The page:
Jerry Brown wants you to know he’s against human extinction. “We have to take measured steps against an uncertain future which may well be something no one ever wants,” the governor told an audience of mayors from around the world at a Vatican conference on global climate change in July.
Brown also dislikes the death penalty, though he doesn’t make as much of it as he once did. In his first political iteration, Brown vetoed legislation in 1977 to restore the death penalty, calling it a “matter of conscience.” The Legislature overrode that veto, but Brown’s position seems to have carried the day, in practice at least.
Now the governor has another matter of conscience before him, and a profound one at that. Will he sign the bill that makes California the fifth state in the nation to legalize assisted suicide?
Put another way, will Brown give his assent and place the state’s imprimatur on a law that makes it easier to kill the sick, the aged, the poor, the underinsured and the helpless?
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Because that’s really what we’re talking about when we talk about ABX 2-15, the “End of Life Option Act” – a fitting name for a bill that emphasizes only one option.
Whether it’s a doctor administering drugs to end a patient’s life or a patient taking the drugs himself, we are talking about a premeditated and deliberate act of killing.
Lawmakers passed the bill in a special session dedicated to fixing Medi-Cal. The earlier version of the bill, Senate Bill 128, had foundered in committee over the summer. Many Democrats – including a few who call themselves pro-choice Catholics – could not in good conscience vote for a bill that endorses ending people’s lives.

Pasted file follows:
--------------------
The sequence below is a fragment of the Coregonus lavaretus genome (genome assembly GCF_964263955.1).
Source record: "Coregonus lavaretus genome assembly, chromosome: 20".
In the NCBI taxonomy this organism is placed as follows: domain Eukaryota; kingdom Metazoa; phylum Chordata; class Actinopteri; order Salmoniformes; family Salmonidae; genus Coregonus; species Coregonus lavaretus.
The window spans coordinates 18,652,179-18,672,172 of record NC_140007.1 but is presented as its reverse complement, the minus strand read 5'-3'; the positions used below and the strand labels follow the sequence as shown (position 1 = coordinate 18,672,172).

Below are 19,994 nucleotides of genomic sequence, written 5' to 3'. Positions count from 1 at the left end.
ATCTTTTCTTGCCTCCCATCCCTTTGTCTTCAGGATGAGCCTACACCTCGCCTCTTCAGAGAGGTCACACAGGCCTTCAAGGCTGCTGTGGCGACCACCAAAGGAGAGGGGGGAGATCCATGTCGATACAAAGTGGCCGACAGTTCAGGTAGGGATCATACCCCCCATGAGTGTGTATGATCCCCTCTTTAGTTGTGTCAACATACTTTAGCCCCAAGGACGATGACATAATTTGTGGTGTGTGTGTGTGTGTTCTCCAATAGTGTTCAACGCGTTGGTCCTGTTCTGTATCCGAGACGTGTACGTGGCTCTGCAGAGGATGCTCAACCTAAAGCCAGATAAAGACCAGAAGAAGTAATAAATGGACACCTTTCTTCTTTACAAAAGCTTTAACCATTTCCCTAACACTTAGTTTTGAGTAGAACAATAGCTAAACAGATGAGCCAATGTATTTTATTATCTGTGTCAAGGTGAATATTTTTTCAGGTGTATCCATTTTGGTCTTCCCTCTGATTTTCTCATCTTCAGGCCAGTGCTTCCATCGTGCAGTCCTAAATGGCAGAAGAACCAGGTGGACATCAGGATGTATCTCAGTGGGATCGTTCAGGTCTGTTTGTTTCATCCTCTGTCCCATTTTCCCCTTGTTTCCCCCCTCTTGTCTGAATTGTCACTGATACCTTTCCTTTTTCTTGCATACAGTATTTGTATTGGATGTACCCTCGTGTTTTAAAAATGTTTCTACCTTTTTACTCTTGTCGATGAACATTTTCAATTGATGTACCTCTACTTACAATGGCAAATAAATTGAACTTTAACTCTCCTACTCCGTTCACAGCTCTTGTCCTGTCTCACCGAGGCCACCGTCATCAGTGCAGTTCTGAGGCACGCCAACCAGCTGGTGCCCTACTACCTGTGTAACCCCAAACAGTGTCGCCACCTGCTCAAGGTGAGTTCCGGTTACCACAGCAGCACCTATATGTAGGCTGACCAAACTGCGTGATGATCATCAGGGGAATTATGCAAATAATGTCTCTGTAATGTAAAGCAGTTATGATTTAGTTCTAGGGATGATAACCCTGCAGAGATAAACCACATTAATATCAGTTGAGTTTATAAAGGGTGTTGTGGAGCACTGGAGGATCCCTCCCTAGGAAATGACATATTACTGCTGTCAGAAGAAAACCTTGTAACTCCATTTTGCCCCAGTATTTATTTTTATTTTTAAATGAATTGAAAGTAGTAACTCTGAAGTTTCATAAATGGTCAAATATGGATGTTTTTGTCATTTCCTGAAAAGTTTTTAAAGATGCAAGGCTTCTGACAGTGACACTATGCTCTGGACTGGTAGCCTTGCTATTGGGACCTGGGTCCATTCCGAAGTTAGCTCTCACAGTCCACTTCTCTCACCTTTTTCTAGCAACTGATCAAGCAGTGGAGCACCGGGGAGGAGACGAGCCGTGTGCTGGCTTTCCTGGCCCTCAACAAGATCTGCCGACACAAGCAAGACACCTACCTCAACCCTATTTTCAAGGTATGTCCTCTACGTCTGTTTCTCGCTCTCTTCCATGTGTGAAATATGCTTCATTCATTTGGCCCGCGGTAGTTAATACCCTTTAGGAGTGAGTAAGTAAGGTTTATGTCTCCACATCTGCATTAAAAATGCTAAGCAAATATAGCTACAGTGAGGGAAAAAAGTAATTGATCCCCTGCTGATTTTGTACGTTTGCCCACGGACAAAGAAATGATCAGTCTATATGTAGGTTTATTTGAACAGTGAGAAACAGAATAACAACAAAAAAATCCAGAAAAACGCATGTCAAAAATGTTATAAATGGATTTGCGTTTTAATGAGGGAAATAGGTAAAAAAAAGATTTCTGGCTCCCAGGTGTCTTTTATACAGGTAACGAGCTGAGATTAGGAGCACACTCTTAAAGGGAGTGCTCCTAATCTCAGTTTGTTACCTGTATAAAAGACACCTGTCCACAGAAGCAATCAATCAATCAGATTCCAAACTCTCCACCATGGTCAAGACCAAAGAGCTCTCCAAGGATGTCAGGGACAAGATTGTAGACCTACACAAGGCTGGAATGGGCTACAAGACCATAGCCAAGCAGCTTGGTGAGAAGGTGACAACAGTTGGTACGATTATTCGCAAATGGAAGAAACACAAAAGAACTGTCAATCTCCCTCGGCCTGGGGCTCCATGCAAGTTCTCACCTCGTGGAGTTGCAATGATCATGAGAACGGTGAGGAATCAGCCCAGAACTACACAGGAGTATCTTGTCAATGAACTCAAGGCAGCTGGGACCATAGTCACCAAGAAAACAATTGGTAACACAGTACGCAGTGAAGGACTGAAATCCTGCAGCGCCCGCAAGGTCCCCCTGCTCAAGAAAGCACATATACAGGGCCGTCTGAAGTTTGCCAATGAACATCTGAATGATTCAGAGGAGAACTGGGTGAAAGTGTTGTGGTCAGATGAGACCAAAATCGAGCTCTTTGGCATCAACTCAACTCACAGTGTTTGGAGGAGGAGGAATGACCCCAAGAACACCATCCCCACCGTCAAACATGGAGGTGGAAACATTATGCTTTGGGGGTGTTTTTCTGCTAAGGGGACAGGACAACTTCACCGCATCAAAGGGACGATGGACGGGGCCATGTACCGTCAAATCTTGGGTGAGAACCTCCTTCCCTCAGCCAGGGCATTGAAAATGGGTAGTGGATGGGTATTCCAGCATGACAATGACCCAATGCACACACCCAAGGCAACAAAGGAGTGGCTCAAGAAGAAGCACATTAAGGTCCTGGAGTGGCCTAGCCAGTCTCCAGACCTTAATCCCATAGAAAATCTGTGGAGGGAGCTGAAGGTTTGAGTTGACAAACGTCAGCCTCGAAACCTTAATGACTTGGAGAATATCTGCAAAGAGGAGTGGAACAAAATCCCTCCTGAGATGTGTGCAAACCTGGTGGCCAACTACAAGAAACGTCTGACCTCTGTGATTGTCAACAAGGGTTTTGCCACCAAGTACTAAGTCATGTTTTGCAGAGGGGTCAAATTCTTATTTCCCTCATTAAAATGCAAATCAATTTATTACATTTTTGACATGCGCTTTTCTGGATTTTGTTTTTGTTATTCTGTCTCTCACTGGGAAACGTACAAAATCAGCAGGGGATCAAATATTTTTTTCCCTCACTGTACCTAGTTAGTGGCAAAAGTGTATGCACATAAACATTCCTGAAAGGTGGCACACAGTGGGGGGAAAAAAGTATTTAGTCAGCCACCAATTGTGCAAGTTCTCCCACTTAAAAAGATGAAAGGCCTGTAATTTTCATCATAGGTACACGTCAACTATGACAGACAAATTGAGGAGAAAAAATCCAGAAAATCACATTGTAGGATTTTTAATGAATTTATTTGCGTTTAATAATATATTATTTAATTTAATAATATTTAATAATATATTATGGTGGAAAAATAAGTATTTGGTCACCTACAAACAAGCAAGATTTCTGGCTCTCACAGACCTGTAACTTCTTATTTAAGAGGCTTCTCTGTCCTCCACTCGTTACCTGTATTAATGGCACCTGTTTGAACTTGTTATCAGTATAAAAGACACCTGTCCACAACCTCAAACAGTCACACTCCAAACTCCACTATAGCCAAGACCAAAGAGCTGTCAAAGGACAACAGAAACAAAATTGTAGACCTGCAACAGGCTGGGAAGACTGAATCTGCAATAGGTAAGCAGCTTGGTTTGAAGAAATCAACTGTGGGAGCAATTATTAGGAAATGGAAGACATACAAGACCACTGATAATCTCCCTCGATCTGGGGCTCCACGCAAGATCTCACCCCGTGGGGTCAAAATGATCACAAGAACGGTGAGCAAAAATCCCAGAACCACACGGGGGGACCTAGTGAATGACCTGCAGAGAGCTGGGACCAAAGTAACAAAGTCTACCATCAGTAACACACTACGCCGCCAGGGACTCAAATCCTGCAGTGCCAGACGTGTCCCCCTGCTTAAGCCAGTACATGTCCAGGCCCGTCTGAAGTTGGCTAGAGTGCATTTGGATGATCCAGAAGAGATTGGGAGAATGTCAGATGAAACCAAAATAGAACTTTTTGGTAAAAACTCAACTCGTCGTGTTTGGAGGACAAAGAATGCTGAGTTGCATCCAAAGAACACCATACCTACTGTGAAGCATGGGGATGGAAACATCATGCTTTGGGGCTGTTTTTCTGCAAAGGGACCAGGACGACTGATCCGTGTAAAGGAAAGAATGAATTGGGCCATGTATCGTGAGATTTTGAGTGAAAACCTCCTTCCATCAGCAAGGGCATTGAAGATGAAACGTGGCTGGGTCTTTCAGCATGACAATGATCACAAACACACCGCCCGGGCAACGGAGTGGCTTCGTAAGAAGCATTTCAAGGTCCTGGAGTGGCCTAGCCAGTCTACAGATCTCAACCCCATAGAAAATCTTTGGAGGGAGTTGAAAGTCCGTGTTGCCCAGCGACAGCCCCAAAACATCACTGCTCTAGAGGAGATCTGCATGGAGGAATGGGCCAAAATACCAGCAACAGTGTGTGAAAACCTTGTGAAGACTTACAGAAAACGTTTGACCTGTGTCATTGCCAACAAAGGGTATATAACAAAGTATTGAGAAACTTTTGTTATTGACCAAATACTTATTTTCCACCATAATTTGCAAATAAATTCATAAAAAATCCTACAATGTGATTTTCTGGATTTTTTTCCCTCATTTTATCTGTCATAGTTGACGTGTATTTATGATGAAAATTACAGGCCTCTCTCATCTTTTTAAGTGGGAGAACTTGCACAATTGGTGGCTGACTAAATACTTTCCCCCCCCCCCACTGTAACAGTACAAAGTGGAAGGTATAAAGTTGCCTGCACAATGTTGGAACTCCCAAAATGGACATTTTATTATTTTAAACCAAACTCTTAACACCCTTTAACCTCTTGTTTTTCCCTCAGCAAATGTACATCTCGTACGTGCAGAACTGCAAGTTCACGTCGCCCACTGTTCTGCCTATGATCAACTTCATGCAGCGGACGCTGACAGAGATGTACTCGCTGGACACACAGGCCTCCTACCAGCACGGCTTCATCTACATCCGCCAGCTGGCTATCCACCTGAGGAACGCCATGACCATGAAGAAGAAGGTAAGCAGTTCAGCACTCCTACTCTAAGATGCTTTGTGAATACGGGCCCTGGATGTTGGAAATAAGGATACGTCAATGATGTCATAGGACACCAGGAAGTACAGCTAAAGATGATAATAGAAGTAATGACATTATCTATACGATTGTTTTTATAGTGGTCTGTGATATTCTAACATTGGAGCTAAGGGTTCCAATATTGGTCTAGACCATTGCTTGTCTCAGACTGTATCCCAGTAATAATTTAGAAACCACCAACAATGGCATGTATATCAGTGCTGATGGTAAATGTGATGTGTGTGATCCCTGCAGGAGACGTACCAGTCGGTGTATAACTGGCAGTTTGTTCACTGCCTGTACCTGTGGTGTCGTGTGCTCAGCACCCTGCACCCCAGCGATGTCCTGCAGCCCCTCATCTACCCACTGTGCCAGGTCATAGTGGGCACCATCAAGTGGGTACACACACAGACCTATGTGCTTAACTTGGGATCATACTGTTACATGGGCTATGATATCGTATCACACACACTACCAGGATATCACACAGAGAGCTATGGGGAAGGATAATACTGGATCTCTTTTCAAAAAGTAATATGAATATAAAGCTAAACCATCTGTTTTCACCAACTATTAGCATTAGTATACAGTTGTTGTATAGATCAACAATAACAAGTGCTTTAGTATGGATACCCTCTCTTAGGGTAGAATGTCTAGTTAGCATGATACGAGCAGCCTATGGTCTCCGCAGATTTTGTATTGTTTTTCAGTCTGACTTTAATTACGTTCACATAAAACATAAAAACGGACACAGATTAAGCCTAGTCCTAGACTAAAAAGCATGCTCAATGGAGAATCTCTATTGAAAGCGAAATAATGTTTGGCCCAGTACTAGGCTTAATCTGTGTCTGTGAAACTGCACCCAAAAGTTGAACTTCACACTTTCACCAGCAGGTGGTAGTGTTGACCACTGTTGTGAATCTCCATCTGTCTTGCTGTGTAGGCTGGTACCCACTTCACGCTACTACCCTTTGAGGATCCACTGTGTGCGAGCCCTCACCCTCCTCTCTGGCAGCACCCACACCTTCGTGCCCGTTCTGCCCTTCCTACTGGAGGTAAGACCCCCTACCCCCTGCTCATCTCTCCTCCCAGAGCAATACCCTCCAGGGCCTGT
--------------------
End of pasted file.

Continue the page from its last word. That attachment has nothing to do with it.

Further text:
The bill passed because its sponsors added some language that supposedly beefs up safeguards against doctors or patients’ relatives abusing the law by overriding their loved one’s wishes. And the law is supposed to sunset after 10 years.
Not good enough. Law usually follows culture, but once in a while culture follows law. There are some things the state must never, ever countenance. We need to be compassionate with the suffering and give succor to the dying. But giving legal sanction to deliberately killing the weak and the sick is wrong.
Suicide is not the only policy option here, and certainly not the best. Also awaiting Brown’s signature or veto is Assembly Bill 374, which would give doctors additional leverage with insurance companies and HMOs that insist on exhausting cheap therapies before approving more effective – but potentially more expensive – treatments.
A law that could actually save and extend lives – imagine that.
The governor can be so frustrating on these questions. How often do we hear liberal Catholic politicians chide conservatives for their supposed inconsistency on matters of life and death? Brown regularly excoriates Republicans who disagree with him that the solution to climate change requires a wholesale reordering of the state’s economy.
The governor might well say that just as the state has a duty to remedy the suffering of millions by imposing mandates for renewable energy and decarbonizing the economy, so the state has a duty to let people alleviate their own suffering with a doctor’s needle or a handful of pills.
But the state is supposed to protect life, not hasten its end. Isn’t that why he’s so passionate about fighting climate change?
I keep thinking about Brown’s address at the Vatican in July. “God is not mocked,” he said, quoting St. Paul’s letter to the Galatians. It is inexorable. It is absolute. It offers no compromise.
Brown frets about the potentially baleful effects of climate change two or three generations hence, but there can be no doubt about the purpose and effect of the assisted suicide bill sitting under his nose. If Brown is true to his stated convictions, a veto is his only option.
Ben Boychuk is associate editor of the Manhattan Institute’s City Journal. Contact him at email@example.com.